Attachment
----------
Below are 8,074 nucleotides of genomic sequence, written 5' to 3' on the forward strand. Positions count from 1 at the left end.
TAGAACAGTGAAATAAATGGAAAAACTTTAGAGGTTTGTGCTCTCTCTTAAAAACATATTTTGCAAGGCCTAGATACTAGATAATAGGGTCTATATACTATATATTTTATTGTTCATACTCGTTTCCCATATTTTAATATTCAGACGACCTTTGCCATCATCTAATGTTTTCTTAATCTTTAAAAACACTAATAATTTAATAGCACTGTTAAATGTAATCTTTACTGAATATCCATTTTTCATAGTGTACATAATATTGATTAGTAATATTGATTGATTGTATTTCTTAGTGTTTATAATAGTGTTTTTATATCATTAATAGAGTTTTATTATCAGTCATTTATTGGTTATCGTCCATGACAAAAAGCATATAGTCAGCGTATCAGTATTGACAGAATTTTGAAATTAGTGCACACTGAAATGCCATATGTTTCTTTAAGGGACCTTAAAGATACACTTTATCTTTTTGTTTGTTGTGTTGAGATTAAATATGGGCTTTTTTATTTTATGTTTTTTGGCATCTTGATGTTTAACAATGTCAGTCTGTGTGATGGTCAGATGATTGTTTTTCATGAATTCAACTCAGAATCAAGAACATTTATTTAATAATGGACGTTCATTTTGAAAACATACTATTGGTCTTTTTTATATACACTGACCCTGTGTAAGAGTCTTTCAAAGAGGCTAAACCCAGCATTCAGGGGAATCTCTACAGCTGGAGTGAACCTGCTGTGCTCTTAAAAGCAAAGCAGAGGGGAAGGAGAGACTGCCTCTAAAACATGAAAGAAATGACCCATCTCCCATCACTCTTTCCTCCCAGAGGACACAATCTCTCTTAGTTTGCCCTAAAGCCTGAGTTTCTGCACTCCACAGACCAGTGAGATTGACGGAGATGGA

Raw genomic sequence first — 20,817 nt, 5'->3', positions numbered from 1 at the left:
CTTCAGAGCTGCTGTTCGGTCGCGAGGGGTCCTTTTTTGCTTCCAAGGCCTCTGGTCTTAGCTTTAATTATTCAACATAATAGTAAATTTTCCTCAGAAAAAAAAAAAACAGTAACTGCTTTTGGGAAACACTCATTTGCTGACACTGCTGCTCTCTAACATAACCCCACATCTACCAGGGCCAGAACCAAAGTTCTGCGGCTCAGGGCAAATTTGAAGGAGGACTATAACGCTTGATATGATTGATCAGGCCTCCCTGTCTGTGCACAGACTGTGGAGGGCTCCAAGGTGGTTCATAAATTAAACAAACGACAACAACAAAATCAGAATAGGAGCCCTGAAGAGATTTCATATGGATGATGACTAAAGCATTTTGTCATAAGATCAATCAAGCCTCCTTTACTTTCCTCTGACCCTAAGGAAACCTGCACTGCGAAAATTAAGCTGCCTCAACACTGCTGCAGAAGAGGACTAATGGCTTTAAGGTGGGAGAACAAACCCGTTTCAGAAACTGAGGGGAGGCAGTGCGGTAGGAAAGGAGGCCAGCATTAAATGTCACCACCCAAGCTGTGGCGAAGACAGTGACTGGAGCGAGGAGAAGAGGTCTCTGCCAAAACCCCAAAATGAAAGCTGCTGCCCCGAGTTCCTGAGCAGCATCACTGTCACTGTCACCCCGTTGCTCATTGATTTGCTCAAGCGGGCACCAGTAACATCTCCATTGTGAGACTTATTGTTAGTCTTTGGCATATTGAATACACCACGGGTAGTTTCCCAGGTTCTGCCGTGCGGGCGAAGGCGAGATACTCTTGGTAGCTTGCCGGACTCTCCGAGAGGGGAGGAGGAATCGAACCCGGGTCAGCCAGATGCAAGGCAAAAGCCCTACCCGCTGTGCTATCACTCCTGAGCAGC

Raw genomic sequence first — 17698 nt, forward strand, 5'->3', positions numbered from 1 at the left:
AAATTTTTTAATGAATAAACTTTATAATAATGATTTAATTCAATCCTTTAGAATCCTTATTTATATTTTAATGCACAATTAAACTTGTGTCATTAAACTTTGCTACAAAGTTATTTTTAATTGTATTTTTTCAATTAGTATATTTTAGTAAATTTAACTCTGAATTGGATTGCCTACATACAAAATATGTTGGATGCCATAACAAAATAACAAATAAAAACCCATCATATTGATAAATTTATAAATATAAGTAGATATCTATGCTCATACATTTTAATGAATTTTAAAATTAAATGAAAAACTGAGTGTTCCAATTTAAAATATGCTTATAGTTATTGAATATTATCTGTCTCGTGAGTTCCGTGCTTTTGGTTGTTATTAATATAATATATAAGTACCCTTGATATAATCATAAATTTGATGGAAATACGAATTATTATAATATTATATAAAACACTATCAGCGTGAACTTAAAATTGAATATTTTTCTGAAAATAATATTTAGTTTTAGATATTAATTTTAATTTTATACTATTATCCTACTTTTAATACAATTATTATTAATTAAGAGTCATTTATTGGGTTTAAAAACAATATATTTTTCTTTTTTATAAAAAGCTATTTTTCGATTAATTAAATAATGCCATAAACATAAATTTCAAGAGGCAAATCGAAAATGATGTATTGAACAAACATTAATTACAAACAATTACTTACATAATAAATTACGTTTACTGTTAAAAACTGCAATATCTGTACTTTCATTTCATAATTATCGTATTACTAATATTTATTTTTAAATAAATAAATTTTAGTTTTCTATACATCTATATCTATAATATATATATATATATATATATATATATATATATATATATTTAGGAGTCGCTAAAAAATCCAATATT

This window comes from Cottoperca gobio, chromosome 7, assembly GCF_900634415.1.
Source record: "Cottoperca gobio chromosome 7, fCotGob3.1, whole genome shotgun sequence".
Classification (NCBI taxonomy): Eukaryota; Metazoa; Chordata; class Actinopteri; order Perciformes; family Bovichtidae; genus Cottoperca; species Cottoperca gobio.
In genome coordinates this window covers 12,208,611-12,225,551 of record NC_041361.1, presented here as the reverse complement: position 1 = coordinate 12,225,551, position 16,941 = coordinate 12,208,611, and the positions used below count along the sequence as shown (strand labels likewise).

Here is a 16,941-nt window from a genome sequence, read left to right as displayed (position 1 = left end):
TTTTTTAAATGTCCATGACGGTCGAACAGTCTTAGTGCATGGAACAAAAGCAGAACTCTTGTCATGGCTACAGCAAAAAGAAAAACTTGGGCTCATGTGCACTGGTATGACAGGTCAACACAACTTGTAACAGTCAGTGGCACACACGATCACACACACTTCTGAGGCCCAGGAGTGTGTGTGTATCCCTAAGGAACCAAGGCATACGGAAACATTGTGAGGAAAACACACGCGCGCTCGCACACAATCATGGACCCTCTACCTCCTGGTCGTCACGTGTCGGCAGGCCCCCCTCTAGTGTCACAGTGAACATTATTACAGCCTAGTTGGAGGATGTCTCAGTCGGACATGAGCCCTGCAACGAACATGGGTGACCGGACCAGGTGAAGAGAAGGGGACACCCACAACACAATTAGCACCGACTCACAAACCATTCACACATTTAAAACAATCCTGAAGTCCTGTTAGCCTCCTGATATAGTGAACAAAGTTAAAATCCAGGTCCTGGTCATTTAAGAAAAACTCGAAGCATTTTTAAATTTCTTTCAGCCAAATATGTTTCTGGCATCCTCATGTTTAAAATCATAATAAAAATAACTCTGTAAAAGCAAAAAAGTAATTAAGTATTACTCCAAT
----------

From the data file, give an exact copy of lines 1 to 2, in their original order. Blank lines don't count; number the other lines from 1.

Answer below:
Below are 8,074 nucleotides of genomic sequence, written 5' to 3' on the forward strand. Positions count from 1 at the left end.
TAGAACAGTGAAATAAATGGAAAAACTTTAGAGGTTTGTGCTCTCTCTTAAAAACATATTTTGCAAGGCCTAGATACTAGATAATAGGGTCTATATACTATATATTTTATTGTTCATACTCGTTTCCCATATTTTAATATTCAGACGACCTTTGCCATCATCTAATGTTTTCTTAATCTTTAAAAACACTAATAATTTAATAGCACTGTTAAATGTAATCTTTACTGAATATCCATTTTTCATAGTGTACATAATATTGATTAGTAATATTGATTGATTGTATTTCTTAGTGTTTATAATAGTGTTTTTATATCATTAATAGAGTTTTATTATCAGTCATTTATTGGTTATCGTCCATGACAAAAAGCATATAGTCAGCGTATCAGTATTGACAGAATTTTGAAATTAGTGCACACTGAAATGCCATATGTTTCTTTAAGGGACCTTAAAGATACACTTTATCTTTTTGTTTGTTGTGTTGAGATTAAATATGGGCTTTTTTATTTTATGTTTTTTGGCATCTTGATGTTTAACAATGTCAGTCTGTGTGATGGTCAGATGATTGTTTTTCATGAATTCAACTCAGAATCAAGAACATTTATTTAATAATGGACGTTCATTTTGAAAACATACTATTGGTCTTTTTTATATACACTGACCCTGTGTAAGAGTCTTTCAAAGAGGCTAAACCCAGCATTCAGGGGAATCTCTACAGCTGGAGTGAACCTGCTGTGCTCTTAAAAGCAAAGCAGAGGGGAAGGAGAGACTGCCTCTAAAACATGAAAGAAATGACCCATCTCCCATCACTCTTTCCTCCCAGAGGACACAATCTCTCTTAGTTTGCCCTAAAGCCTGAGTTTCTGCACTCCACAGACCAGTGAGATTGACGGAGATGGA